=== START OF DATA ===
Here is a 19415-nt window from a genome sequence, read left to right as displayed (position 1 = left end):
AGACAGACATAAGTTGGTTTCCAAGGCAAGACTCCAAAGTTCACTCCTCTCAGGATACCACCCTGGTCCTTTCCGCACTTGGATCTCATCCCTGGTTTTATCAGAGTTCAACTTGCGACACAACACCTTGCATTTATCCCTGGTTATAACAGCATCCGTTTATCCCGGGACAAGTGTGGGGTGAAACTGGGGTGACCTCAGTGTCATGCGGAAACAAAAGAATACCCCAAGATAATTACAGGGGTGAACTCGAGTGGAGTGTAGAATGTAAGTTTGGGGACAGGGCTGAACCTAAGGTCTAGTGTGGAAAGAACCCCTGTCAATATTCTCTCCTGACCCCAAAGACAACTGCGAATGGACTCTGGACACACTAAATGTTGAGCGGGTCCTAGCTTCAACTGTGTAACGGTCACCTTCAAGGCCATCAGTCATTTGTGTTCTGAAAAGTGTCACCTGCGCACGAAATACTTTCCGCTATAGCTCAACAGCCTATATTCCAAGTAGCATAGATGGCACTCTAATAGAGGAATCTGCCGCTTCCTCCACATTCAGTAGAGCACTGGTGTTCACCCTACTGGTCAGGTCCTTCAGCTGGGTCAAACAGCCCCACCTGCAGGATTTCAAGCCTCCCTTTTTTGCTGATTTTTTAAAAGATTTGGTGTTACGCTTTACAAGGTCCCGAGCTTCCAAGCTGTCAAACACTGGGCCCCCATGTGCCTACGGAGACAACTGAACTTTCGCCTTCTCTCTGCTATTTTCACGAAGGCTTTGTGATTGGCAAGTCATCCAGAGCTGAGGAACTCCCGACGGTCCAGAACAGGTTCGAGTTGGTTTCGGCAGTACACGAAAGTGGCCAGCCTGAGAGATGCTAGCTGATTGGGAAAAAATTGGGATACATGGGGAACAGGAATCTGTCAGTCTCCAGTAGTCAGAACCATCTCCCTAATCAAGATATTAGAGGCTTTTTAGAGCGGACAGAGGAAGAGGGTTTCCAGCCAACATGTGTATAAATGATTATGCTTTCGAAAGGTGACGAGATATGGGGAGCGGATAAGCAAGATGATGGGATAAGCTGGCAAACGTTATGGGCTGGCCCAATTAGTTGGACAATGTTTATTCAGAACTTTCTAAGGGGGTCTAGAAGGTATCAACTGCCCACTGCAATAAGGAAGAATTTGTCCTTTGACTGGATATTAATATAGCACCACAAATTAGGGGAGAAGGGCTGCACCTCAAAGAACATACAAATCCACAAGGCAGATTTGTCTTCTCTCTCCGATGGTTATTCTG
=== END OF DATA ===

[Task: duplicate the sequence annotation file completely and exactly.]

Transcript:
Here is a 19415-nt window from a genome sequence, read left to right as displayed (position 1 = left end):
AGACAGACATAAGTTGGTTTCCAAGGCAAGACTCCAAAGTTCACTCCTCTCAGGATACCACCCTGGTCCTTTCCGCACTTGGATCTCATCCCTGGTTTTATCAGAGTTCAACTTGCGACACAACACCTTGCATTTATCCCTGGTTATAACAGCATCCGTTTATCCCGGGACAAGTGTGGGGTGAAACTGGGGTGACCTCAGTGTCATGCGGAAACAAAAGAATACCCCAAGATAATTACAGGGGTGAACTCGAGTGGAGTGTAGAATGTAAGTTTGGGGACAGGGCTGAACCTAAGGTCTAGTGTGGAAAGAACCCCTGTCAATATTCTCTCCTGACCCCAAAGACAACTGCGAATGGACTCTGGACACACTAAATGTTGAGCGGGTCCTAGCTTCAACTGTGTAACGGTCACCTTCAAGGCCATCAGTCATTTGTGTTCTGAAAAGTGTCACCTGCGCACGAAATACTTTCCGCTATAGCTCAACAGCCTATATTCCAAGTAGCATAGATGGCACTCTAATAGAGGAATCTGCCGCTTCCTCCACATTCAGTAGAGCACTGGTGTTCACCCTACTGGTCAGGTCCTTCAGCTGGGTCAAACAGCCCCACCTGCAGGATTTCAAGCCTCCCTTTTTTGCTGATTTTTTAAAAGATTTGGTGTTACGCTTTACAAGGTCCCGAGCTTCCAAGCTGTCAAACACTGGGCCCCCATGTGCCTACGGAGACAACTGAACTTTCGCCTTCTCTCTGCTATTTTCACGAAGGCTTTGTGATTGGCAAGTCATCCAGAGCTGAGGAACTCCCGACGGTCCAGAACAGGTTCGAGTTGGTTTCGGCAGTACACGAAAGTGGCCAGCCTGAGAGATGCTAGCTGATTGGGAAAAAATTGGGATACATGGGGAACAGGAATCTGTCAGTCTCCAGTAGTCAGAACCATCTCCCTAATCAAGATATTAGAGGCTTTTTAGAGCGGACAGAGGAAGAGGGTTTCCAGCCAACATGTGTATAAATGATTATGCTTTCGAAAGGTGACGAGATATGGGGAGCGGATAAGCAAGATGATGGGATAAGCTGGCAAACGTTATGGGCTGGCCCAATTAGTTGGACAATGTTTATTCAGAACTTTCTAAGGGGGTCTAGAAGGTATCAACTGCCCACTGCAATAAGGAAGAATTTGTCCTTTGACTGGATATTAATATAGCACCACAAATTAGGGGAGAAGGGCTGCACCTCAAAGAACATACAAATCCACAAGGCAGATTTGTCTTCTCTCTCCGATGGTTATTCTG